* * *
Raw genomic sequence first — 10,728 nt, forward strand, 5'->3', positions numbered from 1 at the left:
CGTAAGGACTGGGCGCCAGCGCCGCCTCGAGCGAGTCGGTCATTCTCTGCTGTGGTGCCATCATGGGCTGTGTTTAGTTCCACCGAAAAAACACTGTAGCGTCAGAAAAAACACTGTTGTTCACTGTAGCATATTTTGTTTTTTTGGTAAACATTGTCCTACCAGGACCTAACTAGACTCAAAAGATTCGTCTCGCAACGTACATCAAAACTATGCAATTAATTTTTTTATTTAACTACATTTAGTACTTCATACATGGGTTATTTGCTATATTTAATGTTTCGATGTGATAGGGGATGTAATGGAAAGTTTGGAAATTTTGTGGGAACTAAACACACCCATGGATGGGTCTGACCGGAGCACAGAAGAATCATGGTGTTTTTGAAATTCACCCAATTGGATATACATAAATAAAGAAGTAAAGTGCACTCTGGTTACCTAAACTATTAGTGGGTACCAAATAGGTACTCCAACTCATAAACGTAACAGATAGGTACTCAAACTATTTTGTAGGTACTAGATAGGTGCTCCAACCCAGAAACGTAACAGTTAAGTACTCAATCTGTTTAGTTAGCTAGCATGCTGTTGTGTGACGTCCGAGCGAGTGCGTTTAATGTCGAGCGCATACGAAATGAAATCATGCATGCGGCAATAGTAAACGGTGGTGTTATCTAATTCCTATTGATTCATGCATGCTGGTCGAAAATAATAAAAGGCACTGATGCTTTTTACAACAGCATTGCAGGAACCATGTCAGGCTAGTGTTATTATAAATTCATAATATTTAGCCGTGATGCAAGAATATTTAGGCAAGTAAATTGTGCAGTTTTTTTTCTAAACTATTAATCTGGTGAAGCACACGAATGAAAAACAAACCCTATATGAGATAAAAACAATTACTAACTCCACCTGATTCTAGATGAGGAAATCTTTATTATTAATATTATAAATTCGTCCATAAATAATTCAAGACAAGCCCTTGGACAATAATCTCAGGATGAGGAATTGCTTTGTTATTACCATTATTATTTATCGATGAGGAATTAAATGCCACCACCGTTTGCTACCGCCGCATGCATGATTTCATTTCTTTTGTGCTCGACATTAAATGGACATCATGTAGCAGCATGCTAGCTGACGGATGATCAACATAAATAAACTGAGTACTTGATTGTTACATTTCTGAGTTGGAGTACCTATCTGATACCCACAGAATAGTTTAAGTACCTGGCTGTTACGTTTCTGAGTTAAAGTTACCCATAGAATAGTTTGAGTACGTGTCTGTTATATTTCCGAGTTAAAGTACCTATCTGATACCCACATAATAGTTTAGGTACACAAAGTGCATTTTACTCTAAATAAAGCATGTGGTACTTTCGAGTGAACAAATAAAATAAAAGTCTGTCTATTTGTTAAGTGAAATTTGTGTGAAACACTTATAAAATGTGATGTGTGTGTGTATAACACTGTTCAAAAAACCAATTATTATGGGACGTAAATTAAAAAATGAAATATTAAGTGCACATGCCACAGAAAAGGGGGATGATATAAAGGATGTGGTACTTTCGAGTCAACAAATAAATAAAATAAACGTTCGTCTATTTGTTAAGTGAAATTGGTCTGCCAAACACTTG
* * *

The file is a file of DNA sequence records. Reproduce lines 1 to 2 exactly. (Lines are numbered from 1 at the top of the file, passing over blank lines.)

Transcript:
Raw genomic sequence first — 10,728 nt, forward strand, 5'->3', positions numbered from 1 at the left:
CGTAAGGACTGGGCGCCAGCGCCGCCTCGAGCGAGTCGGTCATTCTCTGCTGTGGTGCCATCATGGGCTGTGTTTAGTTCCACCGAAAAAACACTGTAGCGTCAGAAAAAACACTGTTGTTCACTGTAGCATATTTTGTTTTTTTGGTAAACATTGTCCTACCAGGACCTAACTAGACTCAAAAGATTCGTCTCGCAACGTACATCAAAACTATGCAATTAATTTTTTTATTTAACTACATTTAGTACTTCATACATGGGTTATTTGCTATATTTAATGTTTCGATGTGATAGGGGATGTAATGGAAAGTTTGGAAATTTTGTGGGAACTAAACACACCCATGGATGGGTCTGACCGGAGCACAGAAGAATCATGGTGTTTTTGAAATTCACCCAATTGGATATACATAAATAAAGAAGTAAAGTGCACTCTGGTTACCTAAACTATTAGTGGGTACCAAATAGGTACTCCAACTCATAAACGTAACAGATAGGTACTCAAACTATTTTGTAGGTACTAGATAGGTGCTCCAACCCAGAAACGTAACAGTTAAGTACTCAATCTGTTTAGTTAGCTAGCATGCTGTTGTGTGACGTCCGAGCGAGTGCGTTTAATGTCGAGCGCATACGAAATGAAATCATGCATGCGGCAATAGTAAACGGTGGTGTTATCTAATTCCTATTGATTCATGCATGCTGGTCGAAAATAATAAAAGGCACTGATGCTTTTTACAACAGCATTGCAGGAACCATGTCAGGCTAGTGTTATTATAAATTCATAATATTTAGCCGTGATGCAAGAATATTTAGGCAAGTAAATTGTGCAGTTTTTTTTCTAAACTATTAATCTGGTGAAGCACACGAATGAAAAACAAACCCTATATGAGATAAAAACAATTACTAACTCCACCTGATTCTAGATGAGGAAATCTTTATTATTAATATTATAAATTCGTCCATAAATAATTCAAGACAAGCCCTTGGACAATAATCTCAGGATGAGGAATTGCTTTGTTATTACCATTATTATTTATCGATGAGGAATTAAATGCCACCACCGTTTGCTACCGCCGCATGCATGATTTCATTTCTTTTGTGCTCGACATTAAATGGACATCATGTAGCAGCATGCTAGCTGACGGATGATCAACATAAATAAACTGAGTACTTGATTGTTACATTTCTGAGTTGGAGTACCTATCTGATACCCACAGAATAGTTTAAGTACCTGGCTGTTACGTTTCTGAGTTAAAGTTACCCATAGAATAGTTTGAGTACGTGTCTGTTATATTTCCGAGTTAAAGTACCTATCTGATACCCACATAATAGTTTAGGTACACAAAGTGCATTTTACTCTAAATAAAGCATGTGGTACTTTCGAGTGAACAAATAAAATAAAAGTCTGTCTATTTGTTAAGTGAAATTTGTGTGAAACACTTATAAAATGTGATGTGTGTGTGTATAACACTGTTCAAAAAACCAATTATTATGGGACGTAAATTAAAAAATGAAATATTAAGTGCACATGCCACAGAAAAGGGGGATGATATAAAGGATGTGGTACTTTCGAGTCAACAAATAAATAAAATAAACGTTCGTCTATTTGTTAAGTGAAATTGGTCTGCCAAACACTTG